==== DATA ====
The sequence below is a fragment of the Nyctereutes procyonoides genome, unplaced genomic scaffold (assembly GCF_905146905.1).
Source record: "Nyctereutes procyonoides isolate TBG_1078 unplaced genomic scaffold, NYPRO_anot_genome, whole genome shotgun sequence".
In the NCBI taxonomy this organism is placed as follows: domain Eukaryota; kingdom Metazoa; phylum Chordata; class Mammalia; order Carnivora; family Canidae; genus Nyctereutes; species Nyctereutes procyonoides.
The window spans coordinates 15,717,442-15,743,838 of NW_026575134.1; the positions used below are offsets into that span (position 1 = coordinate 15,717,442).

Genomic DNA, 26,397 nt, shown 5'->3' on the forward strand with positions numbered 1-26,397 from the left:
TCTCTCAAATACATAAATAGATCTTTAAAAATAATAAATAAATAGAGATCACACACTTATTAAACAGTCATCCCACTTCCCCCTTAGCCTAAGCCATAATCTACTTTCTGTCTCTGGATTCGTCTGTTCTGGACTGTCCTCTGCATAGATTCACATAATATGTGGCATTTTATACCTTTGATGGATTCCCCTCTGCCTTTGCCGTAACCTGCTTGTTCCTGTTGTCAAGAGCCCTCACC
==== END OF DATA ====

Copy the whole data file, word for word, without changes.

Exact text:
The sequence below is a fragment of the Nyctereutes procyonoides genome, unplaced genomic scaffold (assembly GCF_905146905.1).
Source record: "Nyctereutes procyonoides isolate TBG_1078 unplaced genomic scaffold, NYPRO_anot_genome, whole genome shotgun sequence".
In the NCBI taxonomy this organism is placed as follows: domain Eukaryota; kingdom Metazoa; phylum Chordata; class Mammalia; order Carnivora; family Canidae; genus Nyctereutes; species Nyctereutes procyonoides.
The window spans coordinates 15,717,442-15,743,838 of NW_026575134.1; the positions used below are offsets into that span (position 1 = coordinate 15,717,442).

Genomic DNA, 26,397 nt, shown 5'->3' on the forward strand with positions numbered 1-26,397 from the left:
TCTCTCAAATACATAAATAGATCTTTAAAAATAATAAATAAATAGAGATCACACACTTATTAAACAGTCATCCCACTTCCCCCTTAGCCTAAGCCATAATCTACTTTCTGTCTCTGGATTCGTCTGTTCTGGACTGTCCTCTGCATAGATTCACATAATATGTGGCATTTTATACCTTTGATGGATTCCCCTCTGCCTTTGCCGTAACCTGCTTGTTCCTGTTGTCAAGAGCCCTCACC